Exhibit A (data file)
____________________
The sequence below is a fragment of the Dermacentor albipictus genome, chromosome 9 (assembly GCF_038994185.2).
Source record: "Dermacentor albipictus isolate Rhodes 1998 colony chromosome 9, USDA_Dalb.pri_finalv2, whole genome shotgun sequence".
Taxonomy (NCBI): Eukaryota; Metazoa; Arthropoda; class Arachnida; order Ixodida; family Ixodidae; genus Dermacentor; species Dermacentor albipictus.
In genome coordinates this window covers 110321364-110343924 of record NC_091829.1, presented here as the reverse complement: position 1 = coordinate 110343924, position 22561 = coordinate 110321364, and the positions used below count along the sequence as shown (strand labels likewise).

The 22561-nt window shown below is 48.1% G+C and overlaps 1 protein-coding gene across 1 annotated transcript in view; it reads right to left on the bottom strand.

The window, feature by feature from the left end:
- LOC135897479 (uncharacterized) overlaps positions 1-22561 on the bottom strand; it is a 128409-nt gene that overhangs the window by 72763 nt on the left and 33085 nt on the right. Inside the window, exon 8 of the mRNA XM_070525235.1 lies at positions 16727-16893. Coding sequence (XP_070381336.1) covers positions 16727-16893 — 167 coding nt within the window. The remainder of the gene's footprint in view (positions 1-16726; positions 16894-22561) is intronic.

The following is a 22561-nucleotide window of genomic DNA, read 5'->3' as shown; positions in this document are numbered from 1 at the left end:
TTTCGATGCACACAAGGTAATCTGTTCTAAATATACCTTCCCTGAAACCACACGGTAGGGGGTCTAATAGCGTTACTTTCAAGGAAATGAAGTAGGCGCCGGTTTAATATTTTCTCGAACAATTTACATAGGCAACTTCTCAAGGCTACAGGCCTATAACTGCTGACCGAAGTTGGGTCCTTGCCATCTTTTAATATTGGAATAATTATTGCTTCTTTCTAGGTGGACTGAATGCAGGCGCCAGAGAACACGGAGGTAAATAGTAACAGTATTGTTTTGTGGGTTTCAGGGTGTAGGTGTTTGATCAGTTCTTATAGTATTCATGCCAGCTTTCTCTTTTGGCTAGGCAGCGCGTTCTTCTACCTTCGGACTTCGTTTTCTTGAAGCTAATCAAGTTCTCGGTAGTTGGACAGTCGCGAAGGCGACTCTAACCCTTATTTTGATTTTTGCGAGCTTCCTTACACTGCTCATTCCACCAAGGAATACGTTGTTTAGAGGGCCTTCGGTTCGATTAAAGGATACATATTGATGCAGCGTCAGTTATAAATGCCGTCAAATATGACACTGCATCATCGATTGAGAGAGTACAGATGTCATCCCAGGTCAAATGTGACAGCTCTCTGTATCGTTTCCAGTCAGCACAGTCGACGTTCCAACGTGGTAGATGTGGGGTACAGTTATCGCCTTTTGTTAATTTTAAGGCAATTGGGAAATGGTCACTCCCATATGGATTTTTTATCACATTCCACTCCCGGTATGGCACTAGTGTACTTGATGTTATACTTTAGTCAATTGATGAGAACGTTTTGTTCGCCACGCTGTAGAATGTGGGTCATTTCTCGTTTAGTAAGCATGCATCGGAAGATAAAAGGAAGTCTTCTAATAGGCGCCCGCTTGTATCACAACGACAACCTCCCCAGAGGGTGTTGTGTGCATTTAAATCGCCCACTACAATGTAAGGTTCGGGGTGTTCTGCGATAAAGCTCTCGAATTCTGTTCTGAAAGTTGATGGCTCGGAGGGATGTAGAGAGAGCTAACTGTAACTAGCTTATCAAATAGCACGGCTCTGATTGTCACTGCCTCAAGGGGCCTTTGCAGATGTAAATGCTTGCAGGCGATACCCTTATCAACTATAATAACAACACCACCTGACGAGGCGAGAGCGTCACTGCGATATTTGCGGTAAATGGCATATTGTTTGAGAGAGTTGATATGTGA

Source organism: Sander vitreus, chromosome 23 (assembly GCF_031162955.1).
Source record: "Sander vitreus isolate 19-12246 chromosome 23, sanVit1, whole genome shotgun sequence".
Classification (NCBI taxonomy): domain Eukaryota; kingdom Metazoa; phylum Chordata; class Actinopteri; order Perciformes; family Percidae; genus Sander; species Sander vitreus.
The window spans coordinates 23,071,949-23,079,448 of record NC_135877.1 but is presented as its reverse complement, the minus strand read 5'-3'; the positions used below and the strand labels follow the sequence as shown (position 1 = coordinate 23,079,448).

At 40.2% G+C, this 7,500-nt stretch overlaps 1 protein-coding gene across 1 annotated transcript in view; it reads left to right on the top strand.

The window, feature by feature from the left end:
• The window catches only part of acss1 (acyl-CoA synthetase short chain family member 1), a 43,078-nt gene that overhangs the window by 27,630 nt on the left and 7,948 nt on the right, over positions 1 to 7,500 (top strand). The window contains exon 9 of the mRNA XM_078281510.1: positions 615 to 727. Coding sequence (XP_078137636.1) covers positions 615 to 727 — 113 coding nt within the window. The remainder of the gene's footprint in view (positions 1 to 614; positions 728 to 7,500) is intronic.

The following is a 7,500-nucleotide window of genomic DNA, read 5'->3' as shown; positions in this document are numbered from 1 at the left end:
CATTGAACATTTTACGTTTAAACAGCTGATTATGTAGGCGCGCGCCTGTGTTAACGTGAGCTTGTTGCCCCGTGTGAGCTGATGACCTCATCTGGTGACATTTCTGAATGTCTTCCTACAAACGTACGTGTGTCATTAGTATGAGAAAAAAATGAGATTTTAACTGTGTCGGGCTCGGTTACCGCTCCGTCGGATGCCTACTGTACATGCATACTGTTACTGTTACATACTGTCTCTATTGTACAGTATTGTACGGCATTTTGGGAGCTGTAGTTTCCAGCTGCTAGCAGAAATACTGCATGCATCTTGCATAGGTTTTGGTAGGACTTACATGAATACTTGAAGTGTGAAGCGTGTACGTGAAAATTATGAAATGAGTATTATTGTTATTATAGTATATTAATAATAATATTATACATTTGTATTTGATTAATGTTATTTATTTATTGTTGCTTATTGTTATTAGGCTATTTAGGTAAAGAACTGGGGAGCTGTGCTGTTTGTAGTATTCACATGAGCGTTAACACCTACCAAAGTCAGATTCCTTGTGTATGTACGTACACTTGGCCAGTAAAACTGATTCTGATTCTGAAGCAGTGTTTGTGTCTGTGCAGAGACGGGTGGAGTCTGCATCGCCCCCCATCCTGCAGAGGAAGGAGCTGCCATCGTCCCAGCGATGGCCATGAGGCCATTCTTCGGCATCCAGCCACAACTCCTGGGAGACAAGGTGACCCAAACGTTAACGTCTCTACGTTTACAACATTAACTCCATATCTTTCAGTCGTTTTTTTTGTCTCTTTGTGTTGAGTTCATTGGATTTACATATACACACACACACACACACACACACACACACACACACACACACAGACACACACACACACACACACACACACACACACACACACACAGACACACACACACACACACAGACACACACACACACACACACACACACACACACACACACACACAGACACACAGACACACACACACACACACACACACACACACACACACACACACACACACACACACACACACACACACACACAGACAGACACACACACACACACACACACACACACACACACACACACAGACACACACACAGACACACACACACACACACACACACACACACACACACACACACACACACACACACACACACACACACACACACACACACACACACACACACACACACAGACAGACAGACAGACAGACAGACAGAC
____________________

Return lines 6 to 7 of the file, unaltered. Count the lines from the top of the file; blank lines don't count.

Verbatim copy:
The window, feature by feature from the left end:
- LOC135897479 (uncharacterized) overlaps positions 1-22561 on the bottom strand; it is a 128409-nt gene that overhangs the window by 72763 nt on the left and 33085 nt on the right. Inside the window, exon 8 of the mRNA XM_070525235.1 lies at positions 16727-16893. Coding sequence (XP_070381336.1) covers positions 16727-16893 — 167 coding nt within the window. The remainder of the gene's footprint in view (positions 1-16726; positions 16894-22561) is intronic.